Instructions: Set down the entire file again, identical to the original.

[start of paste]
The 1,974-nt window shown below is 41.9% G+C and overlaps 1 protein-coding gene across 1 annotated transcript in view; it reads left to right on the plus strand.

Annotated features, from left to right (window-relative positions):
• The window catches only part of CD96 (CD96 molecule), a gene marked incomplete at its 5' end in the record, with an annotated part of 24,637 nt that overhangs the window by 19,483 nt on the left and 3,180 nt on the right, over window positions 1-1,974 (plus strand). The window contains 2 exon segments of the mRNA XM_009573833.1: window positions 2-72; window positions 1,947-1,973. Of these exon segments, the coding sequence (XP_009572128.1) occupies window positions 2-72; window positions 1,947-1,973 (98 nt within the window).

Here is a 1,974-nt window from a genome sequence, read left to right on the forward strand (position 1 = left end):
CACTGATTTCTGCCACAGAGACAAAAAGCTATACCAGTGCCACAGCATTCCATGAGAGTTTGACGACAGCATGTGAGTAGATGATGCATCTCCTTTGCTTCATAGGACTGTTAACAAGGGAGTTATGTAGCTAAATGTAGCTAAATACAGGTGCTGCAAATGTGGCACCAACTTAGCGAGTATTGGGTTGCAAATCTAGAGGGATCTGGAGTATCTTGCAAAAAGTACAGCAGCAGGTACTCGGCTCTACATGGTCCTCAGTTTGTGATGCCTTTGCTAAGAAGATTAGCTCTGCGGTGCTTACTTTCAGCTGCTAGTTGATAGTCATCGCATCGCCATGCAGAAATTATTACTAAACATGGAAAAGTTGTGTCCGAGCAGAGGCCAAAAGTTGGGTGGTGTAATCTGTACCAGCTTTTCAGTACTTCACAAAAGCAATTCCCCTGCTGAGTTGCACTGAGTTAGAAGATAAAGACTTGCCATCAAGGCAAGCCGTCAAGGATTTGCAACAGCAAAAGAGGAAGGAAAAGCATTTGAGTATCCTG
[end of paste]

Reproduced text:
The 1,974-nt window shown below is 41.9% G+C and overlaps 1 protein-coding gene across 1 annotated transcript in view; it reads left to right on the plus strand.

Annotated features, from left to right (window-relative positions):
• The window catches only part of CD96 (CD96 molecule), a gene marked incomplete at its 5' end in the record, with an annotated part of 24,637 nt that overhangs the window by 19,483 nt on the left and 3,180 nt on the right, over window positions 1-1,974 (plus strand). The window contains 2 exon segments of the mRNA XM_009573833.1: window positions 2-72; window positions 1,947-1,973. Of these exon segments, the coding sequence (XP_009572128.1) occupies window positions 2-72; window positions 1,947-1,973 (98 nt within the window).

Here is a 1,974-nt window from a genome sequence, read left to right on the forward strand (position 1 = left end):
CACTGATTTCTGCCACAGAGACAAAAAGCTATACCAGTGCCACAGCATTCCATGAGAGTTTGACGACAGCATGTGAGTAGATGATGCATCTCCTTTGCTTCATAGGACTGTTAACAAGGGAGTTATGTAGCTAAATGTAGCTAAATACAGGTGCTGCAAATGTGGCACCAACTTAGCGAGTATTGGGTTGCAAATCTAGAGGGATCTGGAGTATCTTGCAAAAAGTACAGCAGCAGGTACTCGGCTCTACATGGTCCTCAGTTTGTGATGCCTTTGCTAAGAAGATTAGCTCTGCGGTGCTTACTTTCAGCTGCTAGTTGATAGTCATCGCATCGCCATGCAGAAATTATTACTAAACATGGAAAAGTTGTGTCCGAGCAGAGGCCAAAAGTTGGGTGGTGTAATCTGTACCAGCTTTTCAGTACTTCACAAAAGCAATTCCCCTGCTGAGTTGCACTGAGTTAGAAGATAAAGACTTGCCATCAAGGCAAGCCGTCAAGGATTTGCAACAGCAAAAGAGGAAGGAAAAGCATTTGAGTATCCTG